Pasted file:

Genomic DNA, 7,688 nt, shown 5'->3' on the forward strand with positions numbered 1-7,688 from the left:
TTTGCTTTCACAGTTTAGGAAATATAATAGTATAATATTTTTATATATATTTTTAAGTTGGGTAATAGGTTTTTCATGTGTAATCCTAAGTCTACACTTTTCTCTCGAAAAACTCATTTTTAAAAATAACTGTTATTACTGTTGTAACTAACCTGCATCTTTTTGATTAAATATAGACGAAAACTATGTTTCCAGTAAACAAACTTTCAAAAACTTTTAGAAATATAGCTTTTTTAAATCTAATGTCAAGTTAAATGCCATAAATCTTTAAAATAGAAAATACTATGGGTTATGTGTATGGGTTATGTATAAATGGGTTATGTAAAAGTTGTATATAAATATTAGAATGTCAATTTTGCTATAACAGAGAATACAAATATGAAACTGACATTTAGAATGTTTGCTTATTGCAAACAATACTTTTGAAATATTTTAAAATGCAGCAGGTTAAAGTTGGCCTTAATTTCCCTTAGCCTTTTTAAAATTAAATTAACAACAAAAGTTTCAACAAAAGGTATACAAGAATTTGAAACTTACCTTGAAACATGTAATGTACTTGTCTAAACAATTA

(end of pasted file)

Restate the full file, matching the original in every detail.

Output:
Genomic DNA, 7,688 nt, shown 5'->3' on the forward strand with positions numbered 1-7,688 from the left:
TTTGCTTTCACAGTTTAGGAAATATAATAGTATAATATTTTTATATATATTTTTAAGTTGGGTAATAGGTTTTTCATGTGTAATCCTAAGTCTACACTTTTCTCTCGAAAAACTCATTTTTAAAAATAACTGTTATTACTGTTGTAACTAACCTGCATCTTTTTGATTAAATATAGACGAAAACTATGTTTCCAGTAAACAAACTTTCAAAAACTTTTAGAAATATAGCTTTTTTAAATCTAATGTCAAGTTAAATGCCATAAATCTTTAAAATAGAAAATACTATGGGTTATGTGTATGGGTTATGTATAAATGGGTTATGTAAAAGTTGTATATAAATATTAGAATGTCAATTTTGCTATAACAGAGAATACAAATATGAAACTGACATTTAGAATGTTTGCTTATTGCAAACAATACTTTTGAAATATTTTAAAATGCAGCAGGTTAAAGTTGGCCTTAATTTCCCTTAGCCTTTTTAAAATTAAATTAACAACAAAAGTTTCAACAAAAGGTATACAAGAATTTGAAACTTACCTTGAAACATGTAATGTACTTGTCTAAACAATTA